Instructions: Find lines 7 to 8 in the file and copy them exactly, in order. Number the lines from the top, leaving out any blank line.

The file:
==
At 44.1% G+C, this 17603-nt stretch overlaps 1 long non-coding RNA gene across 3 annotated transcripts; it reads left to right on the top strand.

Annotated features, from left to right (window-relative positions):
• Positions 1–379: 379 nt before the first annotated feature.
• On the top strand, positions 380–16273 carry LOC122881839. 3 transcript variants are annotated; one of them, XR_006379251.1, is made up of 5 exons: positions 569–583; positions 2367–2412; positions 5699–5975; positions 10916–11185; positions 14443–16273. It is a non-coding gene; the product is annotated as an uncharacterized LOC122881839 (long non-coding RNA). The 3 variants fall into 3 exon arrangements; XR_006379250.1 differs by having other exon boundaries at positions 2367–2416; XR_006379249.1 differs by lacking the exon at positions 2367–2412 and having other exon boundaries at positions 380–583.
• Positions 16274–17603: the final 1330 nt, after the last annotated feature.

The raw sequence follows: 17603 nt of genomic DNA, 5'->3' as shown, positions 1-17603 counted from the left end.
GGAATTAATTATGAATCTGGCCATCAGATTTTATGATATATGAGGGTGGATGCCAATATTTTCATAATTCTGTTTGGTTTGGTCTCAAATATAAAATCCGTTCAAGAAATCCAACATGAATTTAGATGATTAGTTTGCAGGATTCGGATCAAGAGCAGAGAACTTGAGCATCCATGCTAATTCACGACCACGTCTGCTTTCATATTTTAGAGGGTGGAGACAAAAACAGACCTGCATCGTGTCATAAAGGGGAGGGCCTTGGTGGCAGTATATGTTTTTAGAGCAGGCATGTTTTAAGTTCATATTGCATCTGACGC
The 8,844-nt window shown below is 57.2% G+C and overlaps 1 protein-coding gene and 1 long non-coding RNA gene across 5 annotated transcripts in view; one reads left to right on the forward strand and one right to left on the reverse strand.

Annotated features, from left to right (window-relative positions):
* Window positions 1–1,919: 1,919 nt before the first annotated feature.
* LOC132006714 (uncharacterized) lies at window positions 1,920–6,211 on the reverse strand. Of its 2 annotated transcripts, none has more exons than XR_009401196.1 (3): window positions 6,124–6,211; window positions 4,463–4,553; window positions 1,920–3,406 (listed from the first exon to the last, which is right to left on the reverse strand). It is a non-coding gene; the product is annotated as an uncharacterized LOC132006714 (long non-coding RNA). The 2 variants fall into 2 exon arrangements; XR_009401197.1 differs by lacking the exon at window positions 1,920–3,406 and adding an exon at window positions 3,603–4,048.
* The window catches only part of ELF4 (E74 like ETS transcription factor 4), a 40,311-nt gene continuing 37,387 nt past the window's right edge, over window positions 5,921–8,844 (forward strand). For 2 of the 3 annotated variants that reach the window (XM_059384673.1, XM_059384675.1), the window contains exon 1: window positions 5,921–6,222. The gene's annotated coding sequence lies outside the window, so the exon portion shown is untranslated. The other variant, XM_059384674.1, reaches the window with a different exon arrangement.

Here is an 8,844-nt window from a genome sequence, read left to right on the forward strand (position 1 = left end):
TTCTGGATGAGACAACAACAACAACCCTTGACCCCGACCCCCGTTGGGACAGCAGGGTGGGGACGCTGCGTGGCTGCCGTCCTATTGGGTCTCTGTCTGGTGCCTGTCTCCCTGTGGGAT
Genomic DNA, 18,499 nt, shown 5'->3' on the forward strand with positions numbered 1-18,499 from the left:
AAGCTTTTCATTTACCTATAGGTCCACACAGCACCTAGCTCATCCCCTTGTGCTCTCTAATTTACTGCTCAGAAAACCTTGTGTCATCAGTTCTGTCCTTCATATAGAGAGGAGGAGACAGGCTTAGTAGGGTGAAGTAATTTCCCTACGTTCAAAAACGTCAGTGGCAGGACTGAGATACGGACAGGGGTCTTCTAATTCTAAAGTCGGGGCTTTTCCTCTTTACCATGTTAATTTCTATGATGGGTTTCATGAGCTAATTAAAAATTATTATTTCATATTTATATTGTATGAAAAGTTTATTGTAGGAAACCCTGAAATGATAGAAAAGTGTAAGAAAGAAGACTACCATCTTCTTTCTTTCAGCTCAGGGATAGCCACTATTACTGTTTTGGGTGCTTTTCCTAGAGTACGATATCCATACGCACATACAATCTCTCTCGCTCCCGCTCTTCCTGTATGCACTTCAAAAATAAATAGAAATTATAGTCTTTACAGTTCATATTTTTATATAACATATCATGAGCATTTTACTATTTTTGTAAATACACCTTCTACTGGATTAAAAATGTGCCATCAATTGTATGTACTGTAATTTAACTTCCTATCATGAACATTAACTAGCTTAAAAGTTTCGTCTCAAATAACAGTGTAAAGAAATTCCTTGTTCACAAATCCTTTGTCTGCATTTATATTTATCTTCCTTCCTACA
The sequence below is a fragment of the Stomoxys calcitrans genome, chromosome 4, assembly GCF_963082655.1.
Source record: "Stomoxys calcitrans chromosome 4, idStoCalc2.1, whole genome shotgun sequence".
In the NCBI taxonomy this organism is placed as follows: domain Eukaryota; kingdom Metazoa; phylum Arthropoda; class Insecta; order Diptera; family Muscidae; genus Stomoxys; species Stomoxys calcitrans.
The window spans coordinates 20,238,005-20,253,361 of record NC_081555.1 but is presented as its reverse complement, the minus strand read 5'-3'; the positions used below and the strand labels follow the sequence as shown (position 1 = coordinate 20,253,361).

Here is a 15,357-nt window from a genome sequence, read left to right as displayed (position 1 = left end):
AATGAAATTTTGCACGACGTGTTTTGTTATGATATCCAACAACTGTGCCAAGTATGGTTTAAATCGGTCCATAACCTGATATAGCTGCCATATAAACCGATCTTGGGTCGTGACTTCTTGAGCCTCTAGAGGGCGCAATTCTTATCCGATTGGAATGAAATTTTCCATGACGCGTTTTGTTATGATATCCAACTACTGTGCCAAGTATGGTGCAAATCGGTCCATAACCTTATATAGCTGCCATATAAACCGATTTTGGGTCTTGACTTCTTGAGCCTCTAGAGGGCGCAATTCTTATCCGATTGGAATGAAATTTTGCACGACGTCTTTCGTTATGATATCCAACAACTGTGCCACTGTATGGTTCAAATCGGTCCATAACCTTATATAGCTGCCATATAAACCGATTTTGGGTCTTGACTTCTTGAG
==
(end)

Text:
GGAATTAATTATGAATCTGGCCATCAGATTTTATGATATATGAGGGTGGATGCCAATATTTTCATAATTCTGTTTGGTTTGGTCTCAAATATAAAATCCGTTCAAGAAATCCAACATGAATTTAGATGATTAGTTTGCAGGATTCGGATCAAGAGCAGAGAACTTGAGCATCCATGCTAATTCACGACCACGTCTGCTTTCATATTTTAGAGGGTGGAGACAAAAACAGACCTGCATCGTGTCATAAAGGGGAGGGCCTTGGTGGCAGTATATGTTTTTAGAGCAGGCATGTTTTAAGTTCATATTGCATCTGACGC
The 8,844-nt window shown below is 57.2% G+C and overlaps 1 protein-coding gene and 1 long non-coding RNA gene across 5 annotated transcripts in view; one reads left to right on the forward strand and one right to left on the reverse strand.